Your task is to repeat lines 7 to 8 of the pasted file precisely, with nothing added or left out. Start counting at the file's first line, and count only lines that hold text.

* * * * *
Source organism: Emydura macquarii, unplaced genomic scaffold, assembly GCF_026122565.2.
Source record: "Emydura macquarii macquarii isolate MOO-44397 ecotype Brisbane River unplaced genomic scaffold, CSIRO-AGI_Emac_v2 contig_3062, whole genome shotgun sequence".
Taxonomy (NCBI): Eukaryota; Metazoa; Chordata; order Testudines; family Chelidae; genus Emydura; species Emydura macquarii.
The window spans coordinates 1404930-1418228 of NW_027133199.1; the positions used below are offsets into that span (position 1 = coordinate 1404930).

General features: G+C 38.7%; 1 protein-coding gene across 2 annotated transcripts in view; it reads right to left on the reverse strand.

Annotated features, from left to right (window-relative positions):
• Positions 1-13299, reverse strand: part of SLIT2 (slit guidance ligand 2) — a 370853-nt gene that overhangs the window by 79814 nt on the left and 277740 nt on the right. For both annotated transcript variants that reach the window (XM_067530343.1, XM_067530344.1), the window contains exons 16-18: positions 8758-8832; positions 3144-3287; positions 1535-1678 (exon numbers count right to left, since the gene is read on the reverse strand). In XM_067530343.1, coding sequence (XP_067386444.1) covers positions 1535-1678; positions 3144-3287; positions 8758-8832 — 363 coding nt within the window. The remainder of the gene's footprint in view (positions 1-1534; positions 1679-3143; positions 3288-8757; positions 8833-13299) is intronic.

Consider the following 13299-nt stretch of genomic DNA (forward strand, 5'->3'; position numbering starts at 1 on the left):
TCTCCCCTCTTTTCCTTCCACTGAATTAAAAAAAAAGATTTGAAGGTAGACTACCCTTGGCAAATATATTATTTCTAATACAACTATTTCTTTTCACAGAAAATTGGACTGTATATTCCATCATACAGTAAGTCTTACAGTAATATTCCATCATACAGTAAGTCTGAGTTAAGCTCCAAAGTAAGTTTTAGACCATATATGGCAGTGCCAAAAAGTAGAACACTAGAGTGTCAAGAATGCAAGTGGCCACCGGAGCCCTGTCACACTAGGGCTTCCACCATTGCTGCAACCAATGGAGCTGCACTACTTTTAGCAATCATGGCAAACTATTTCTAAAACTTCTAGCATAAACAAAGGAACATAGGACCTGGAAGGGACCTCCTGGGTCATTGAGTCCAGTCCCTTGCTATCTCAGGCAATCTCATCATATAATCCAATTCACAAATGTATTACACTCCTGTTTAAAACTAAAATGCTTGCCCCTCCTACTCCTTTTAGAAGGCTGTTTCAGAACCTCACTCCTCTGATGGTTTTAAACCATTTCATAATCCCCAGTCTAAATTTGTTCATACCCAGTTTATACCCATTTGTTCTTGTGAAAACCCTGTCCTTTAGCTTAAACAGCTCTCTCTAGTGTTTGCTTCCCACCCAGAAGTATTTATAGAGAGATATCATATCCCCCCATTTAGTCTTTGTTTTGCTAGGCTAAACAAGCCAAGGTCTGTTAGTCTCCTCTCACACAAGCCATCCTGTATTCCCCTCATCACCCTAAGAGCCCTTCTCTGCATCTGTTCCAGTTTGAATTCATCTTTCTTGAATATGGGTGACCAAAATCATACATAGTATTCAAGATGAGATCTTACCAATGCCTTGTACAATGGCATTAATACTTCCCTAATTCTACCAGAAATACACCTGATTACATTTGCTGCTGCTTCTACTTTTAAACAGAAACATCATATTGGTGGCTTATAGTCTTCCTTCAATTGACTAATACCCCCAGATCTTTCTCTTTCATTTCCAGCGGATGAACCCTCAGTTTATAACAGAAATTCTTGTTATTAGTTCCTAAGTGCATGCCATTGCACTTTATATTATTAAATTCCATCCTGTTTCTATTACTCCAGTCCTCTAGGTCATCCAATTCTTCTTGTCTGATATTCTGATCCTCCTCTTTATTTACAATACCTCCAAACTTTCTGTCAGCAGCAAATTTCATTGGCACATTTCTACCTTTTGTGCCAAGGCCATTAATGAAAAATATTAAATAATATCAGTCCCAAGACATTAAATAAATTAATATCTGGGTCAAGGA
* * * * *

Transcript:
• Positions 1-13299, reverse strand: part of SLIT2 (slit guidance ligand 2) — a 370853-nt gene that overhangs the window by 79814 nt on the left and 277740 nt on the right. For both annotated transcript variants that reach the window (XM_067530343.1, XM_067530344.1), the window contains exons 16-18: positions 8758-8832; positions 3144-3287; positions 1535-1678 (exon numbers count right to left, since the gene is read on the reverse strand). In XM_067530343.1, coding sequence (XP_067386444.1) covers positions 1535-1678; positions 3144-3287; positions 8758-8832 — 363 coding nt within the window. The remainder of the gene's footprint in view (positions 1-1534; positions 1679-3143; positions 3288-8757; positions 8833-13299) is intronic.

Consider the following 13299-nt stretch of genomic DNA (forward strand, 5'->3'; position numbering starts at 1 on the left):